Whatever “voice” I had developed in composing fiction and editorials for The Opinator, and in crafting papers for college courses, was quickly stifled as soon as I entered graduate school. There I learned a genre of technical writing—an article for a psychology journal—which for decades thereafter I taught my students. In so doing, I was becoming a craftsperson, and perhaps as well, a professional psychologist.

To maintain my literary sanity, while a graduate student, I did write three books. They were quite different from one another. Specifically: I “ghost wrote” a textbook in social psychology; I authored a “trade” introduction to the structuralist theories of developmental psychologist Jean Piaget and cultural anthropologist Claude Levi-Strauss; and I prepared a theoretical account of how human development could be conceptualized if one considered “participation in the arts” as the end-state. Unusual for a budding academic in the social sciences, I found that the book rather than the journal article was my preferred genre.  And in the succeeding 50 years, I have written about thirty books, on a wide variety of topics.

By now, if not since the opening sentences of this article, you are undoubtedly asking, “Well, what is an essay? And haven’t you in fact written an essay which I am now reading? What’s the problem?” Back to the topic. There are numerous definitions of an essay, starting with Montaigne, often considered the father of the essay, and sprinkled through the introduction to the Lopate collection. And indeed, several of the essays in that volume attempt to define an essay, and do so in terms of length, tone, whether the piece is written in the first person, whether it presents an argument, whether it includes personal reflections etc. If you’d ask me about the piece that you’re reading before I had drafted it, I would have said, “I’m writing a blog post.” And indeed, since 2015, I’ve posted several hundred blog posts—and on some definitions, I could equally have said “in the last few years, I’ve written several hundred essays.” But please bear with me. There’s a method to this madness.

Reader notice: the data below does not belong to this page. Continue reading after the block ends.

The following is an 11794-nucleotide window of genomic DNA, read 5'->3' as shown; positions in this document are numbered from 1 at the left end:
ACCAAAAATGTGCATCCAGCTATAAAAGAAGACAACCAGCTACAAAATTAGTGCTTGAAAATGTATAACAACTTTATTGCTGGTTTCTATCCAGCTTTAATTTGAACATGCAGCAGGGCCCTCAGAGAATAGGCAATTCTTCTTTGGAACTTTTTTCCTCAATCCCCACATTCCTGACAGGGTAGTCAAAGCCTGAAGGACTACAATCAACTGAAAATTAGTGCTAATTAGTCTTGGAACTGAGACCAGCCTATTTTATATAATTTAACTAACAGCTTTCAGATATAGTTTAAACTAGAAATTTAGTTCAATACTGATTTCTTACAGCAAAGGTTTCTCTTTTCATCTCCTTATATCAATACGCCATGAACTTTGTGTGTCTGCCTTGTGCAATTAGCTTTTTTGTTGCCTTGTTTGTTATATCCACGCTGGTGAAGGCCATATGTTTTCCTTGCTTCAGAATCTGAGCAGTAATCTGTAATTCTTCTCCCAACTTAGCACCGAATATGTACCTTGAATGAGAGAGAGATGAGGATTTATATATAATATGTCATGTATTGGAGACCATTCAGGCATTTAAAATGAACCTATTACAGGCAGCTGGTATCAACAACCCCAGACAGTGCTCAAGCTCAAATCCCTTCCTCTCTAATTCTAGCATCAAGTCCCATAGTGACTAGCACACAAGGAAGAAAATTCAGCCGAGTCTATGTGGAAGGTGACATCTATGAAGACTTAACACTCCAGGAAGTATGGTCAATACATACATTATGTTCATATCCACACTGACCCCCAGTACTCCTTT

Since I’m concerned here with writing of all sorts, I should acknowledge that, as befits those of my generation, I wrote and received countless letters. These were sometimes well-crafted—and perhaps the closest that I came earlier in life to the genre of the essay. In the best of these letters, I rather seamlessly mixed the personal and professional, the profane and (on rare occasion!) the profound. For decades I saved all this correspondence. But when my wife and I recently moved from a house to an apartment, I easily chucked my personal correspondence. I did not think that it had literary merit. I saved my professional correspondence along with letters from three individuals: one sometime girlfriend, (Sandra Sherman), one older friend (biologist George Klein), and one mentor (psychologist of art Rudolf Arnheim). These correspondents were reliable and artful writers; they had things to say that were worth saying, at least as long as I am around. Indeed, in different ways, all three were essayists!

A few more things about the kind of writing that I have and have not done. During my early and middle careers years (1975-2000), I became pretty well known as a scholar and commentator in psychology and related fields. I was often asked by newspapers (such as The New York Times) or magazines (such as The New Republic) to write short articles or book reviews on topics within my expertise. I enjoyed these literary “flings” and became reasonably skilled. For two years, I wrote a monthly column for Psychology Today—and many of those columns were reprinted in Art, Mind, and Brain—the title captures neatly the topics covered in those occasional pieces.

In writing such “lighter works” I realized that I might have become a journalist—particularly if I had joined The Harvard Crimson during my undergraduate years and spent as much college time at The (Harvard) Crimson as I did high school hours on The (Wyoming Seminary) Opinator. But I am glad—relieved—that I did not become a journalist. I can write quickly but I prefer to write on my own deadlines and not to meet another’s time constraints. And I like to focus on what interests me (not necessarily the readers of a particular publication); to collect my own data—which can take years!; and to pore over findings for long periods of time. Such immersion can take places in “long form” journalism—but nowadays very few journalists have that luxury. And even then, the deadline is typically set by others, not by the author. In our time, Robert Caro (biographer of Robert Moses and of Lyndon Johnson) stands out as a journalist who has nonetheless succeeded in maintaining his preferred pace and writing his own ticket.